Ford is developing an form of active suspension system for the next generation Mondeo. Named “Vehicle Dynamic Control, the system may also be offered on the next generation Fusion in the United States, possibly as early as 2011 or 2012. 
The system uses seven sensors to determine what the vehicle is doing and adjusts the shock absorbers or dampers as frequently as ten times per second to accommodate the best combination of ride and handling. In addition, there are three driver controlled settings, for comfort, sport, and normal ride settings. Ford also claims the system reduces braking distances by up to ten percent on irregular road surfaces.
Initially, the system is expected to be an option with a $1300 price tag.
Though described as an active suspension, it’s really not. A truly active suspension actually reacts to the vehicle’s movement in a way that readjusts the vehicle attitude, rather than just altering the degree of resistance offered by the suspension to the vehicle’s movement. 
In fact, the description of the Ford system is old hat. General Motors introduced a similar system as an option on the Corvette in 1989. That system, developed by Bilstein, had three settings for the shock aborbers, and the settings automatically stiffened as the speed of the vehicle increased, or if sudden evasive maneuvers were taken. After that, Cadillac introduced the “Road Sensing Suspension” on Cadillacs in the mid 1990s.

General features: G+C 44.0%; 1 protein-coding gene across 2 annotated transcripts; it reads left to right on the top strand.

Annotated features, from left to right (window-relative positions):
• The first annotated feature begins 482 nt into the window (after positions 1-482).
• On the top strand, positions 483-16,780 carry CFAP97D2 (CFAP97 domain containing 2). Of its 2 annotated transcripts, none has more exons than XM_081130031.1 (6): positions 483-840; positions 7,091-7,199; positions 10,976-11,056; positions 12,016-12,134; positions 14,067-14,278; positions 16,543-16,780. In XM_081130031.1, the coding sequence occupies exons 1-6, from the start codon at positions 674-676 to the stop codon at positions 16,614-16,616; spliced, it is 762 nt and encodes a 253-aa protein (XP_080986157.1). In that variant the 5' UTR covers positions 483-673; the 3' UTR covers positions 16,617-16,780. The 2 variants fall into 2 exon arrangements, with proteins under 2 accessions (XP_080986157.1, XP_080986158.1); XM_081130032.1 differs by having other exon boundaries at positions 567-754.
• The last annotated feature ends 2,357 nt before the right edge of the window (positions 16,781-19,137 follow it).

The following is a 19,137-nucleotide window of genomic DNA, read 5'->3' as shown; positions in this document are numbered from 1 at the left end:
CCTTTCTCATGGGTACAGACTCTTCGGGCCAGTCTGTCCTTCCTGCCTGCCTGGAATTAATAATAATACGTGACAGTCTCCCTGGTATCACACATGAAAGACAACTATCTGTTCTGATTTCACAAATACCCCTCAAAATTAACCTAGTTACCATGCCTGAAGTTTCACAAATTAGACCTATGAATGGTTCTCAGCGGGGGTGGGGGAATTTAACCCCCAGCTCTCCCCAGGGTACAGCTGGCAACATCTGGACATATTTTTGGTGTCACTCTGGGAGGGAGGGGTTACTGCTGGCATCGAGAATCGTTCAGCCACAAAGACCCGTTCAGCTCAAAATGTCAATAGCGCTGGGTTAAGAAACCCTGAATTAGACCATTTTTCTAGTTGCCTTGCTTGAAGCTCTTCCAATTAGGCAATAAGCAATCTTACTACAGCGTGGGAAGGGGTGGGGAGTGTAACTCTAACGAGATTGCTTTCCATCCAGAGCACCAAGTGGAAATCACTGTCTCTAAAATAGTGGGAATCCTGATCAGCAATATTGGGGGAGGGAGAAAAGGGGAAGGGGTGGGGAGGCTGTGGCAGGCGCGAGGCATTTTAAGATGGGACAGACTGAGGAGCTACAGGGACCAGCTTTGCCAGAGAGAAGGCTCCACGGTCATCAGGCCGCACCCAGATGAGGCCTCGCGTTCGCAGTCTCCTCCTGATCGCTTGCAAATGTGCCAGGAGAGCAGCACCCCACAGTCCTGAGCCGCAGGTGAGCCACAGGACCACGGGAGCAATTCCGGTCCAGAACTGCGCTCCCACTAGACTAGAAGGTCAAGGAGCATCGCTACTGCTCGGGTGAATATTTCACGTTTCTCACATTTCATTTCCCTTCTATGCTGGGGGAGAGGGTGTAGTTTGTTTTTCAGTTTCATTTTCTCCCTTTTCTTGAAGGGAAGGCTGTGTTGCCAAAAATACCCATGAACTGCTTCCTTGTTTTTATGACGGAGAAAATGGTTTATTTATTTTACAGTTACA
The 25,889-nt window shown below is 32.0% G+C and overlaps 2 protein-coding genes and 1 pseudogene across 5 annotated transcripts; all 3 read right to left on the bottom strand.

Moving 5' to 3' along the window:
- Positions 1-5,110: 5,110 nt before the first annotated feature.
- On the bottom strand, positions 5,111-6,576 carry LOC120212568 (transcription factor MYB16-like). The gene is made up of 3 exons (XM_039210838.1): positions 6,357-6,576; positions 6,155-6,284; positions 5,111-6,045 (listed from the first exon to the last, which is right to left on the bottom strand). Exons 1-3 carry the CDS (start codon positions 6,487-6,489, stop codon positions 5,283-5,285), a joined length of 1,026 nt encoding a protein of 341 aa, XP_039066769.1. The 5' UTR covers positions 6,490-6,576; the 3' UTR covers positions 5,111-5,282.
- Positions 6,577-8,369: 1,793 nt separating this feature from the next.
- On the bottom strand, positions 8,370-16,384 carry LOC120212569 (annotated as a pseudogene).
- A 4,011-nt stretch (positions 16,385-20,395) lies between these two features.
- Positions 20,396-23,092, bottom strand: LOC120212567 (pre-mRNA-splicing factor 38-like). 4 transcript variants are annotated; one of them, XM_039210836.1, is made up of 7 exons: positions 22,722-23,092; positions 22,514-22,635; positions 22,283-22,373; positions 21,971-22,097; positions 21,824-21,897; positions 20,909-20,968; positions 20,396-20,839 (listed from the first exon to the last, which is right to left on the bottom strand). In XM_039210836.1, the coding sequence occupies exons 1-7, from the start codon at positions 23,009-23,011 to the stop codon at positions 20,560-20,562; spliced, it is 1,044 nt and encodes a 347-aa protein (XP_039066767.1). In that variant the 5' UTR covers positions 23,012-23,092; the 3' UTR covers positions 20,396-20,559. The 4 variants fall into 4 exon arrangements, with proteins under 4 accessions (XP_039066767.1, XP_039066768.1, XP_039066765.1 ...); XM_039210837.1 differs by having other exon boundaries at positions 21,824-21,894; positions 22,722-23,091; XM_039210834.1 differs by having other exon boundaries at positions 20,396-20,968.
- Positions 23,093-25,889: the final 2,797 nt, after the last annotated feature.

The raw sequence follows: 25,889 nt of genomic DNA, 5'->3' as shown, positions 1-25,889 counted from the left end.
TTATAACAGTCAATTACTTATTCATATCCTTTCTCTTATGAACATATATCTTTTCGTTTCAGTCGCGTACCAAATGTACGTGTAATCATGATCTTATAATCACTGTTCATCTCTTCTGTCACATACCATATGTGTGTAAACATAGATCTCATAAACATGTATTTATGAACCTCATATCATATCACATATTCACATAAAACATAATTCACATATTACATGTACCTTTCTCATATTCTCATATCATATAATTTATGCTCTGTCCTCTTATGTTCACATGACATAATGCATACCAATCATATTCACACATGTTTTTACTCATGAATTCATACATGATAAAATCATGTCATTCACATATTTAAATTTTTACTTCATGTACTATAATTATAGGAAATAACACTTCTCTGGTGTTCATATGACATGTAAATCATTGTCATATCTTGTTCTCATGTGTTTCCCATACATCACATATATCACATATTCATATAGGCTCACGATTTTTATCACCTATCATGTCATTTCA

That system sensed the road surface and adjusted the shock absorbers multiple times per second to achieve the best ride and handling combination. That system, however, did not allow drivers to set the mode. After that, GM came out with a magnetic shock absorber system which electronically changed the viscosity of shock absorber fluid over an almost infinite range, again automatically. This system was developed by Delphi and is used by Ferrari on one of its models.
So, the Ford system is far from state of the art. It is actually at least a decade behind the current state of the art systems.
Funny thing is, at $1300 for the option, it costs about the same as that first system offered on the 1989 Corvette.

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